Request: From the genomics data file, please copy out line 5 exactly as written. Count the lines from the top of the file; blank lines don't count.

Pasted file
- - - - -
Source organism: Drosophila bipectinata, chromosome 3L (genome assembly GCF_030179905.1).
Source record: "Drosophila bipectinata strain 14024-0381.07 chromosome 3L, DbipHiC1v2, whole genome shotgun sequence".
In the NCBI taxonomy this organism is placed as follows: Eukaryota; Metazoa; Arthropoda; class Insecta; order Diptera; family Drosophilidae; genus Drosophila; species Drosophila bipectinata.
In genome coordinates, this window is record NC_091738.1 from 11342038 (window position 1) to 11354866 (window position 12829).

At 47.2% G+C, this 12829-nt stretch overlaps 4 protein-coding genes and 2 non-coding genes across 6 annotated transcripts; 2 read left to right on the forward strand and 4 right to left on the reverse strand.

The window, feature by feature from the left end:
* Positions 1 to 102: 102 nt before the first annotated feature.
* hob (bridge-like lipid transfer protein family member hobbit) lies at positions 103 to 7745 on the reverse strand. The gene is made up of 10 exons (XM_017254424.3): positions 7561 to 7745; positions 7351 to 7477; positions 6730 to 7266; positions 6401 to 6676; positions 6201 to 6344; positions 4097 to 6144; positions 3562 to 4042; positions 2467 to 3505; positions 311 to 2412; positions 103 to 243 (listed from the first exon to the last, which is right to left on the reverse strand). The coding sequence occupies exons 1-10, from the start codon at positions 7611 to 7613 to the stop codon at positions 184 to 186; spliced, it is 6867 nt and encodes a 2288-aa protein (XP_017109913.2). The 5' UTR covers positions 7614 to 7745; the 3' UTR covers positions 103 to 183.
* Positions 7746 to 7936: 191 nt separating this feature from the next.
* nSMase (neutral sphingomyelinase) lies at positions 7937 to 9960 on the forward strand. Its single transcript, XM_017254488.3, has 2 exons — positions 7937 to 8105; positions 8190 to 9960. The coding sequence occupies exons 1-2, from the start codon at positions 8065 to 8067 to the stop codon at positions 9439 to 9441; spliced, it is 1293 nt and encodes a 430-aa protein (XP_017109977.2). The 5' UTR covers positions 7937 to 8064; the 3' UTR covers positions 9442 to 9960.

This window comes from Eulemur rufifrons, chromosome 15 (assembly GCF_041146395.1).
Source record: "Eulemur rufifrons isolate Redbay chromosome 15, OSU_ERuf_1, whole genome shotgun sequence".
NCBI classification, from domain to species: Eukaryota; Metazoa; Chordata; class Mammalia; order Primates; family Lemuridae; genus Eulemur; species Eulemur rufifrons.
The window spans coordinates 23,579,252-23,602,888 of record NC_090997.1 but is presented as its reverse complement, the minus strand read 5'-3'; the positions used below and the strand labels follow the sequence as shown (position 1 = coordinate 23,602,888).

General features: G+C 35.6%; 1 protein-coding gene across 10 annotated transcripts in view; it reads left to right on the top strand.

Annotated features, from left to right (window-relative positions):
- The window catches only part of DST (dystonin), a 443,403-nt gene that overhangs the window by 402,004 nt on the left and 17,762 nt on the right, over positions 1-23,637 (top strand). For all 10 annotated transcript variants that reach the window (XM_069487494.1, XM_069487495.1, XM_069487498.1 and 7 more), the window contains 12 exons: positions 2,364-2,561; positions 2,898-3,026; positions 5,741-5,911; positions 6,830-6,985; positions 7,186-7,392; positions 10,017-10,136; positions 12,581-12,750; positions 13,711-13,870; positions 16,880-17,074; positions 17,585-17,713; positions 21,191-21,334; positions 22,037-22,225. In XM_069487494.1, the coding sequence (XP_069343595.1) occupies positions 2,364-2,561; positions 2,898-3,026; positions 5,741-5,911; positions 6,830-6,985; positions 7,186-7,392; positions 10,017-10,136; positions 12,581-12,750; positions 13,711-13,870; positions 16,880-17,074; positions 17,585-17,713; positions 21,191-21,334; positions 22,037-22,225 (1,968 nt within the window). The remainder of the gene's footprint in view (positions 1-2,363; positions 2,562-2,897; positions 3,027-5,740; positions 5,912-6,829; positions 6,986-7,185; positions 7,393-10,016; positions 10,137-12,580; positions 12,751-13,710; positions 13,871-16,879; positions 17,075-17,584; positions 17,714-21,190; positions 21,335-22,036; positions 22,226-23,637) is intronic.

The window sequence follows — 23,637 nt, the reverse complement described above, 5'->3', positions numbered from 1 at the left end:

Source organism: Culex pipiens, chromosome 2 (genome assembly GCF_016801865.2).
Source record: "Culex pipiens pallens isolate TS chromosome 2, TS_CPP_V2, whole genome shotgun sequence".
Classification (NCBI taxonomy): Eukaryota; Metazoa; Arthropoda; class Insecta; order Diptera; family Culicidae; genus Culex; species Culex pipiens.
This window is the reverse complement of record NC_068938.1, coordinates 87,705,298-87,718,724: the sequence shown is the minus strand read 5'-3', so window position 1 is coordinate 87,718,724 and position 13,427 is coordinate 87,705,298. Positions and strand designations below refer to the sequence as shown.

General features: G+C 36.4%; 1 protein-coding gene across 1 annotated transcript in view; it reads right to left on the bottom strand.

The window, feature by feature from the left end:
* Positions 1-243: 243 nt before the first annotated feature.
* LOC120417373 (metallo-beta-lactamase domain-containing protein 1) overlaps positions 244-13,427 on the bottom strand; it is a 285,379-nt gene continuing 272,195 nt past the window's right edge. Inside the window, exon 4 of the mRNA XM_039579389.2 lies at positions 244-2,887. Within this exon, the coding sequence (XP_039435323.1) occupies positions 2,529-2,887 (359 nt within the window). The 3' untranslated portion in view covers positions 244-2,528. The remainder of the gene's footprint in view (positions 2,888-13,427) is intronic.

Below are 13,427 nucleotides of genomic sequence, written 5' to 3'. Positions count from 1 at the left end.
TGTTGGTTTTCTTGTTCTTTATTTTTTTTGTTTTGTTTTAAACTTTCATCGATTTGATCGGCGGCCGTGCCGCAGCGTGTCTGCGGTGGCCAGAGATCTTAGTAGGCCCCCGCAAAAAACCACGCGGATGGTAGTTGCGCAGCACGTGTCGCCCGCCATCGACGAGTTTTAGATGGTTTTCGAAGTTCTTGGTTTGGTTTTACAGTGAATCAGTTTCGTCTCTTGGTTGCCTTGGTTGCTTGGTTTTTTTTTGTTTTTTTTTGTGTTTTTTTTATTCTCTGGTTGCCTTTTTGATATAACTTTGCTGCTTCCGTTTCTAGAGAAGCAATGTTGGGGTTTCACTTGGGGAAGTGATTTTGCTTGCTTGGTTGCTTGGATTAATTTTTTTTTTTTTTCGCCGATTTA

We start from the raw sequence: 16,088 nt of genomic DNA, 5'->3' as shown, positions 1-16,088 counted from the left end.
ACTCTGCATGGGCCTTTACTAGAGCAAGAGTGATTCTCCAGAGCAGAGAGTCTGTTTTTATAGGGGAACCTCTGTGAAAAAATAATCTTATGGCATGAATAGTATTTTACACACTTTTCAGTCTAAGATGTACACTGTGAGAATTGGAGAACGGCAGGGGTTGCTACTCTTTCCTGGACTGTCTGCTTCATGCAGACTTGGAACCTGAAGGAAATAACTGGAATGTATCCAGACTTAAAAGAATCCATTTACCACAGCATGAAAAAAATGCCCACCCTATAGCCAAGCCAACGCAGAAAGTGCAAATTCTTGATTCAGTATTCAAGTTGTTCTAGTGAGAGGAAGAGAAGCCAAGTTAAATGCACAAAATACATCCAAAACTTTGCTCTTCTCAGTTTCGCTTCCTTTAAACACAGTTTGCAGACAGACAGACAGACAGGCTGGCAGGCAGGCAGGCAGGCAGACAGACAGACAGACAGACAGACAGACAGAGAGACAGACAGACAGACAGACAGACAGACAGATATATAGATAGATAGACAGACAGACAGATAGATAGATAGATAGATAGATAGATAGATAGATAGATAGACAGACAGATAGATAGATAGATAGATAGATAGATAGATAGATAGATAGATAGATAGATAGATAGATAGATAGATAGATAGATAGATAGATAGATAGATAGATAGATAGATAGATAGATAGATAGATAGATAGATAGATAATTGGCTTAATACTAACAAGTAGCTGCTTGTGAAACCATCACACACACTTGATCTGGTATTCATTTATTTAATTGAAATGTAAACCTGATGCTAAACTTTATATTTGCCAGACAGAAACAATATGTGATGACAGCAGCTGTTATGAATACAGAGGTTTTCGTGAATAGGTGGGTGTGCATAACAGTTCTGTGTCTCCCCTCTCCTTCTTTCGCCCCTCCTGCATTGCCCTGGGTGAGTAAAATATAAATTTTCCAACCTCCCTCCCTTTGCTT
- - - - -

At 47.2% G+C, this 12829-nt stretch overlaps 4 protein-coding genes and 2 non-coding genes across 6 annotated transcripts; 2 read left to right on the forward strand and 4 right to left on the reverse strand.